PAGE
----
After initial reports of multiple snipers in the Dallas massacre on Thursday night, it became apparent that the mass murderer was one man — a former soldier named Micah Xavier Johnson. How did a decorated Afghanistan combat veteran end up among the worst of police assassins in US history? CBS News dug into Johnson’s background, and found a disturbing decline in his behavior, but nothing that would have warned law enforcement of the imminent threat:

This video report has less information than the accompanying article. As it turns out, the Army booted him out of Afghanistan for serious misconduct — serious enough to recommend a disciplinary discharge rather than counseling:

Starting in 2009, Johnson served in the Army Reserve as a private first class with a specialty in carpentry and masonry, the military said.

In May 2014, six months into his Afghanistan tour, he was accused of sexual harassment by a female soldier. The Army sent him stateside, recommending an “other than honorable discharge,” said Bradford Glendening, the military lawyer who represented him.

That recommendation was “highly unusual,” Bradford said, since counseling is usually ordered before more drastic steps are taken.

“In his case, it was apparently so egregious, it was not just the act itself,” Glendening told The Associated Press. “I’m sure that this guy was the black sheep of his unit.”

And that’s his attorney speaking. The victim felt compelled to get a protective order, which a judge granted. His attorney expected Johnson to get the ignominious boot, but was surprised when the Army granted him an honorable discharge instead. To this day, Glendening doesn’t understand how that happened.

Johnson stewed afterward about his treatment, becoming more and more radicalized, but without taking any action. That changed this week after the two separate incidents in Baton Rouge and Saint Paul, but Johnson may have been egged on by radical organizations with whom Johnson connected on Facebook. Those included the New Black Panther Party, as well as two others less well known:

But one of the groups Johnson “liked” on Facebook, the African American Defense League, posted a message earlier in the week encouraging violence against police in response to the killing in Louisiana.

“The Pig has shot and killed Alton Sterling in Baton Rouge, Louisiana! You and I know what we must do and I don’t mean marching, making a lot of noise, or attending conventions. We must ‘Rally The Troops!’ It is time to visit Louisiana and hold a barbeque.” The message was attributed to Dr. Mauricelm-Lei Millere, a leader in the organization.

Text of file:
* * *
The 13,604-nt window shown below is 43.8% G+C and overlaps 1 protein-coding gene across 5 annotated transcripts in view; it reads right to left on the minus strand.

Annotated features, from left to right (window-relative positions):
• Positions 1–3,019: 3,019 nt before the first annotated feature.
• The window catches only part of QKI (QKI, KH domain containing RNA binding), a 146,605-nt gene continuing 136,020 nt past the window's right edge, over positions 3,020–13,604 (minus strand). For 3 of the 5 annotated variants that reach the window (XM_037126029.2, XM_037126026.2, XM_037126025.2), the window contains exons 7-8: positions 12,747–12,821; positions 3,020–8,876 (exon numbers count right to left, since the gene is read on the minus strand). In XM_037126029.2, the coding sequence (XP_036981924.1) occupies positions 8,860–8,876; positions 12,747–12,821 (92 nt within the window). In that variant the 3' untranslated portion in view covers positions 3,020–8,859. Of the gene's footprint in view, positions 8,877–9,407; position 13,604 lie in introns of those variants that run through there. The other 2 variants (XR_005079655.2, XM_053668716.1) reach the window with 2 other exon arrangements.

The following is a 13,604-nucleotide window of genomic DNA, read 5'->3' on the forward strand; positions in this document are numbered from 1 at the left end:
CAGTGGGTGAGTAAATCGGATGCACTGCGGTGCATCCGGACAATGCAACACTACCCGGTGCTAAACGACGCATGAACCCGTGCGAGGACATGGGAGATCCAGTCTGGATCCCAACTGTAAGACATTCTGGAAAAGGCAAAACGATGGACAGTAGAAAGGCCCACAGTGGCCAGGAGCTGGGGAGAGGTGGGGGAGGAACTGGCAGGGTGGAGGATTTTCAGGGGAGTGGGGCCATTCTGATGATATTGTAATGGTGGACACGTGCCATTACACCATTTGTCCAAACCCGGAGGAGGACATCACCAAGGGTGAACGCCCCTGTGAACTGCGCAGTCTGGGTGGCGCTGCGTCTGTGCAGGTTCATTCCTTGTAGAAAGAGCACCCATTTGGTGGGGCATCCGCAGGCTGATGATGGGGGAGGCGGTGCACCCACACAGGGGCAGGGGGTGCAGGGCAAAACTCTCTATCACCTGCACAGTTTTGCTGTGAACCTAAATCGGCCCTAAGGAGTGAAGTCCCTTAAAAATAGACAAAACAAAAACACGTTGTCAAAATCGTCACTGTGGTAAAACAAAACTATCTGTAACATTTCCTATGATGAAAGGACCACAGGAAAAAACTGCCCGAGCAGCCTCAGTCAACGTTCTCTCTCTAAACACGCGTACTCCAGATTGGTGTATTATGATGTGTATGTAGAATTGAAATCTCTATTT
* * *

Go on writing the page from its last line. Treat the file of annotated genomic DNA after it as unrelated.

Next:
Another group Johnson “liked” was the New Black Panther Party, whose leaders have “long expressed virulently anti-white and anti-Semitic opinions,” according to the Southern Poverty Law Center.

Johnson also “liked” the Nation of Islam and the Black Riders Liberation Party, which the center described as “hate groups.”

Sounds like quite the charmer indeed. None of those groups will bear any legal responsibility for the shootings — the Brandenburg case applies here — but they certainly have a moral responsibility for stoking these tensions. In the end, though, Johnson bears the full responsibility for his crimes, although if media treatment of the Tea Party, NRA, and pro-life groups were consistently applied here, we should see lots and lots of group blame from the media laid on Black Lives Matter protesters. It wouldn’t be right, but at least it would be consistent.

Had the Army followed through on its initial plan to issue a dishonorable discharge through a court-martial, there’s a chance this could have been prevented. Such a discharge amounts to a felony on one’s record, which would have made Johnson ineligible to purchase firearms. I suspect, however, that Johnson would have been motivated to get his hands on a weapon to carry out this plan through other channels. The firearm wasn’t the problem here — it was the shooter.